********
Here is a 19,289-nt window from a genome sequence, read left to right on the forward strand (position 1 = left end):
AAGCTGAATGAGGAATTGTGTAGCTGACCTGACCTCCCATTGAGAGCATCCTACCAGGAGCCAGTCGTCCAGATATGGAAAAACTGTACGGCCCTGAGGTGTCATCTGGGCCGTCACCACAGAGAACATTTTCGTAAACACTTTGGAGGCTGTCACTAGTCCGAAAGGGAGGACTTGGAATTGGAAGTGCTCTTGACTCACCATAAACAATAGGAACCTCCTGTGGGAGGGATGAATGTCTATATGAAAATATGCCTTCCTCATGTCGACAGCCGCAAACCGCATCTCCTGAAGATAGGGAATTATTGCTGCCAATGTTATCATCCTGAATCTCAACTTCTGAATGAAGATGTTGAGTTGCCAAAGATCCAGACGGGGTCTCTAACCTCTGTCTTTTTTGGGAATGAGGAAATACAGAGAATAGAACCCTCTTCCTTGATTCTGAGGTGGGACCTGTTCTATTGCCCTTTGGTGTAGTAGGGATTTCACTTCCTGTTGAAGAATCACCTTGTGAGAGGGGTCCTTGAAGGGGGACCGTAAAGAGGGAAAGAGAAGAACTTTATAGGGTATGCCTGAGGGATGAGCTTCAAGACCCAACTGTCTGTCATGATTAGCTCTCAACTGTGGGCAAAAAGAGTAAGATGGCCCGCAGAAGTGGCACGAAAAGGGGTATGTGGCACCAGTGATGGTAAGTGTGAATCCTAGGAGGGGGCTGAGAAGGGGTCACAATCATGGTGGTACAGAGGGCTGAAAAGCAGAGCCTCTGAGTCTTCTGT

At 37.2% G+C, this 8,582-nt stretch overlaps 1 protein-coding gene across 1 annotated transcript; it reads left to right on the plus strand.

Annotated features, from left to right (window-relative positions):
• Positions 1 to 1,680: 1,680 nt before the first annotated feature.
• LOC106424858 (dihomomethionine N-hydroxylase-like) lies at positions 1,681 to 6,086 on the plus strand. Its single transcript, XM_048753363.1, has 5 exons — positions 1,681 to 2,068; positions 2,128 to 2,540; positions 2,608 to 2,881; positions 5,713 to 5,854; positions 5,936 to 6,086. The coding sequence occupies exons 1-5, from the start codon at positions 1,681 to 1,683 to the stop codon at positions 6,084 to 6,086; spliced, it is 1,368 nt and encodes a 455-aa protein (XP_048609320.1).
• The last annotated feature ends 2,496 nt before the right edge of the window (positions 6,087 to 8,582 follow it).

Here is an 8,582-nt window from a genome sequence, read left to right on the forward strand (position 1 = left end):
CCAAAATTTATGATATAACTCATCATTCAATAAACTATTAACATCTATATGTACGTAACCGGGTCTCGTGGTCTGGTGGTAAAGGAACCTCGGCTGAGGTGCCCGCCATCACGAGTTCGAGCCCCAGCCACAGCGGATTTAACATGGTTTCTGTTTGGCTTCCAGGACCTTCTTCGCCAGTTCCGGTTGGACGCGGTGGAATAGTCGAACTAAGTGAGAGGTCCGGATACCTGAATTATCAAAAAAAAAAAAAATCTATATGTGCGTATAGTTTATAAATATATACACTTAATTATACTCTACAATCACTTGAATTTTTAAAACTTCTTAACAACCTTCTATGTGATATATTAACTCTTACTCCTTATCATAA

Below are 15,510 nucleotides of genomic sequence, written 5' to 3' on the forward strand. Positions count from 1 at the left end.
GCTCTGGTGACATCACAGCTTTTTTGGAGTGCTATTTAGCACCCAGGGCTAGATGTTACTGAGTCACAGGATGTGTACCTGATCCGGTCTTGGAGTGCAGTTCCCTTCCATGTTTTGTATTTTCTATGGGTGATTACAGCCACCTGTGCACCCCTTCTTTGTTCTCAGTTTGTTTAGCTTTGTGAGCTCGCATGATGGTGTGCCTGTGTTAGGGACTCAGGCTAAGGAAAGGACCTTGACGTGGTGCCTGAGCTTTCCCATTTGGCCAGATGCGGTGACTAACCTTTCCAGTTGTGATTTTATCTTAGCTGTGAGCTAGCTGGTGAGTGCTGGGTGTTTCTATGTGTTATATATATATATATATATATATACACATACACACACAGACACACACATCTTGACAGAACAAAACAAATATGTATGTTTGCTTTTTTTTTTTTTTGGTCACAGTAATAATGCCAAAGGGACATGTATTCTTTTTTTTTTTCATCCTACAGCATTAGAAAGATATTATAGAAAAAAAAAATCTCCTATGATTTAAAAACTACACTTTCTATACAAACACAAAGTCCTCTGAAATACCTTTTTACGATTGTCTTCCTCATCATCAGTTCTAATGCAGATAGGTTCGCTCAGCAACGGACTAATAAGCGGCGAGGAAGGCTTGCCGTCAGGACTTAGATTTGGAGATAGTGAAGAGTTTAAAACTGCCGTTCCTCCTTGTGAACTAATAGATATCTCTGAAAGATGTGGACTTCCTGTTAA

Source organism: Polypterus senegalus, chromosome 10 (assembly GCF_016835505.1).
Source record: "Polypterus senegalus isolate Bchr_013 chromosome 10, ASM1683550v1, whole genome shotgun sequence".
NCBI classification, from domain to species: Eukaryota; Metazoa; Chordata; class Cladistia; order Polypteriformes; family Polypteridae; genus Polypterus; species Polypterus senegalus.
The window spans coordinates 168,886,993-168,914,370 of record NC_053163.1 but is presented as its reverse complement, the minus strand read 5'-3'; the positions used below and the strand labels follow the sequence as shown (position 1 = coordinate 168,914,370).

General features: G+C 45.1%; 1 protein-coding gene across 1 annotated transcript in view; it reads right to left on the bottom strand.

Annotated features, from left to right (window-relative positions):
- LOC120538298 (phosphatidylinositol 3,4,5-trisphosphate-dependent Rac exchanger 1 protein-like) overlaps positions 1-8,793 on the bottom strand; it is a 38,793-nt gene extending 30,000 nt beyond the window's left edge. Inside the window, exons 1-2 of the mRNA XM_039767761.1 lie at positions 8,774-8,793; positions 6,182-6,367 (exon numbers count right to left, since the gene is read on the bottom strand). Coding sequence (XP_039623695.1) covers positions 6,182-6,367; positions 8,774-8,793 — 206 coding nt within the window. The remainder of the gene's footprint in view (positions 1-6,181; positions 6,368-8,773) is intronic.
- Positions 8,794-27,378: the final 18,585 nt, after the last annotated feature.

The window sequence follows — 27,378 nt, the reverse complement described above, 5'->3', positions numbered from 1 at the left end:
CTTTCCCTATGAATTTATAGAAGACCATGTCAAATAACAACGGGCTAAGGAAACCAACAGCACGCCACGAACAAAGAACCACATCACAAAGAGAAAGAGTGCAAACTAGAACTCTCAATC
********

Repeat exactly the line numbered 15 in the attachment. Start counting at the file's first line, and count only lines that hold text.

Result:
The window spans coordinates 168,886,993-168,914,370 of record NC_053163.1 but is presented as its reverse complement, the minus strand read 5'-3'; the positions used below and the strand labels follow the sequence as shown (position 1 = coordinate 168,914,370).